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The New M1 MacBooks: As The Dust Settles

It’s been two months since Apple showed us common folks the future it has in store for us:  a new Arm-based chipset. In the tech world, two months is more than enough time to make a verdict and not surprisingly, Apple did not let go of the industry leading Intel based processors for nothing.

Apple’s new chipset based on the 5nm architecture is setting new records in terms of battery endurance and performance. Not to mention the massive media coverage ranging from plain reviews to comparisons with their intel based counterparts, and a few complaints here and there. But the bottom lines from most sources claim that for a first-generation product, these new M1 MacBooks are awesome.

The Good

Despite the massive hype, this is not the first time that Apple has worked with an Arm-based system. In fact, Apple has been working with the Arm-based since the very first iPhone and the Mac lineup is the last to get into the party. Last but certainly not the least, these new MacBooks crush the existing Mac products in terms of single core performance, not just MacBooks. With its eight-core CPU, the new M1 Macs still hold their own when it comes to multi-core tasks. The only Macs to beat the young champ are the 28 core Intel Xeon processor-based Mac Pro and the highest end 27 inch iMacs from the last two years.

The new M1 MacBooks do this without even breaking a sweat. Comical segue to bring to your attention that these beasts from the multi-trillion dollar giant are passively cooled.
As most of us have already been made familiar, with Apple, the hardware is only half the story and things only get better from here on out. Once the entire Mac lineup shifts to the Arm standard, almost all Apple devices will run on the same platform. Meaning, once an app is optimised for the Macs, the chances of that same app running on iPads or even iPhones go up significantly.

And here we thought the current iPad Pros gave laptops a run for their money!

The Bad

Well if this was just a number game, the M1 MacBooks manage to raise quite a few eyebrows and drum up quite the attention. But the fact of the matter is that these new MacBooks are not easily recommendable to all the pros out there.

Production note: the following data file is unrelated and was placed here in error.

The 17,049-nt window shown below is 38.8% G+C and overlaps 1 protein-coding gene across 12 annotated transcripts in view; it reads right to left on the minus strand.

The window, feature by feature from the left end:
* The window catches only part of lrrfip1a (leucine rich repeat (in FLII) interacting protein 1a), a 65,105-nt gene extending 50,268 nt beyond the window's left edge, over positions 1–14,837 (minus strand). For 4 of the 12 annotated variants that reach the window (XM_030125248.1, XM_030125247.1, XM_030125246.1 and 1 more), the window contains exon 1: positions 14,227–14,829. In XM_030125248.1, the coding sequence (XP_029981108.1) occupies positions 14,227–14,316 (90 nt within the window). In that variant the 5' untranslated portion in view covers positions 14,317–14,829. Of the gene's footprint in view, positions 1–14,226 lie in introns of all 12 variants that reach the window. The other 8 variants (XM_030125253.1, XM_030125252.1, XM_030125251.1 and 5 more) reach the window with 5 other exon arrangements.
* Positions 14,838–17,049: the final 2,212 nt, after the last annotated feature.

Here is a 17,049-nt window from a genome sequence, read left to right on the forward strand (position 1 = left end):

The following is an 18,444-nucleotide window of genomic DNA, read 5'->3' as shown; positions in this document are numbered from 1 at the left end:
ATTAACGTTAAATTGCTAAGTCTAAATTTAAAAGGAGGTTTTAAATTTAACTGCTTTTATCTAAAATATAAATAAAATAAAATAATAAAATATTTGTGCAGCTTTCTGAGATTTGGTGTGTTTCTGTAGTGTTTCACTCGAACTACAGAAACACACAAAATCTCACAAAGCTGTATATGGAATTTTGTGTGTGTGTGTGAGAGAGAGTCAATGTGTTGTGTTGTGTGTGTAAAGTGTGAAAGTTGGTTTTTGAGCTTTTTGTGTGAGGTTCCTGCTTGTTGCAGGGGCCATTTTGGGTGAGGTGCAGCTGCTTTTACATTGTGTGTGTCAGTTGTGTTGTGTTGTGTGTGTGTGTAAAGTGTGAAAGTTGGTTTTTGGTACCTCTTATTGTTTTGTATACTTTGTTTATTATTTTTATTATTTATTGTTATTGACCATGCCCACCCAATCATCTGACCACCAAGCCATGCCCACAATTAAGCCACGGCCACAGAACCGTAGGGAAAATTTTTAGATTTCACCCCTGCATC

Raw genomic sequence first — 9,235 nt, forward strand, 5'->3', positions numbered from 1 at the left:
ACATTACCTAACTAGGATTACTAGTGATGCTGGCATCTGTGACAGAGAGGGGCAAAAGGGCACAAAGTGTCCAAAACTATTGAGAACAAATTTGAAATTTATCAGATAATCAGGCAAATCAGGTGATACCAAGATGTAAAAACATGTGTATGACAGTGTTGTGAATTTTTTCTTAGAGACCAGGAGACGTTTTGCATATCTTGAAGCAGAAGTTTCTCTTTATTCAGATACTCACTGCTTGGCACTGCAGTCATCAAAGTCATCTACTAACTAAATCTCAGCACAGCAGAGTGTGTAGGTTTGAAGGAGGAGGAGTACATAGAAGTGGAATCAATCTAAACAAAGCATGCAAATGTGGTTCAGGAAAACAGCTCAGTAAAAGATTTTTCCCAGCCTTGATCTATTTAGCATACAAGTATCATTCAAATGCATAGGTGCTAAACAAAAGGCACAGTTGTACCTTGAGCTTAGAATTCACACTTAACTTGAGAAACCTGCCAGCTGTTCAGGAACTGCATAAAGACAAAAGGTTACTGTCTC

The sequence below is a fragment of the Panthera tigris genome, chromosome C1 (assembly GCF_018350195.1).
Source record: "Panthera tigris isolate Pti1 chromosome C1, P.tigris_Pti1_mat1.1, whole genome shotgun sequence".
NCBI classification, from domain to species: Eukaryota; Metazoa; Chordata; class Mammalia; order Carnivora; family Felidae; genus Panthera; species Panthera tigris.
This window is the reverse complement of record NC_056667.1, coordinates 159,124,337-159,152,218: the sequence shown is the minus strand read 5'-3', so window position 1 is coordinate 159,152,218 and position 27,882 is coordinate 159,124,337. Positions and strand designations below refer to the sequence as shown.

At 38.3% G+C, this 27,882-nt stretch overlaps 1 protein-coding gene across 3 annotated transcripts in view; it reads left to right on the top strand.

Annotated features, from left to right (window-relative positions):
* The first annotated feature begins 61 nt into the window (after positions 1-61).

If you are a light user who works mostly on web browsers and spreadsheets, the M1 MacBooks are a no-brainer. You will have years and years of legroom. But if your workflow revolves around a specific set of professional applications, you should probably double-check before you jump right in.

Because of the new architecture, the Intel native apps don’t really run on the new M1 chipset. So all the apps that you are most likely to run would have to run via Apple’s Rosetta 2 emulation.

Although Rosetta will ease the transition to a certain degree (be it with a few weird bugs here and there), it is by no means a permanent solution. Inevitably, the macOS platform will lose a few niche applications.

Not just that, the users who were used to running both Windows and macOS with Boot Camp and Hackintosh respectively will most likely lose that option.

The Ugly

With each passing iteration, more and more applications will be built for the massive Apple ecosystem. There is no way that developers will decide against such a lucrative market segment. However, that just might be the tech giant’s endgame.

Yes, the new Xcode 12 developer toolset will help the developers create a singular package that can be installed on both Intel and Arm-based machines but the catch is that it has to be submitted to the App Store, a tempting offer for smaller developers.

While large scale institutions like Adobe and Microsoft will most definitely push their own launchers for app installations, the not-so-long-ago Epic fiasco can be taken as a lesson that there might still be disputes over commissions. Not to forget, being on the App Store means that developers will have access to not just the Mac users but also the iPad and iPhone segment, not a small number by any means.

In that regard, the Apple tax may become more widespread. Apple charges a whopping 30% commission to any app that generates over $1 million in revenue, including in-app purchases. And 15% cut of whatever the developers below that margin make under the Small Business Program starting in 2021.

Whether this new move from Apple works for or against users and developers remains to be seen. All in all, the development from the makers of the legendary iPod will surely spice things up in the otherwise slow moving world of personal computers.

I am Sushil Neaupane and I am a writer, techie, and travel enthusiast. I have a fascination-cum-obsession with mobile technology and I am always on the lookout for the next best gadget. If you happen to come across something along those lines, feel free to reach out to me.

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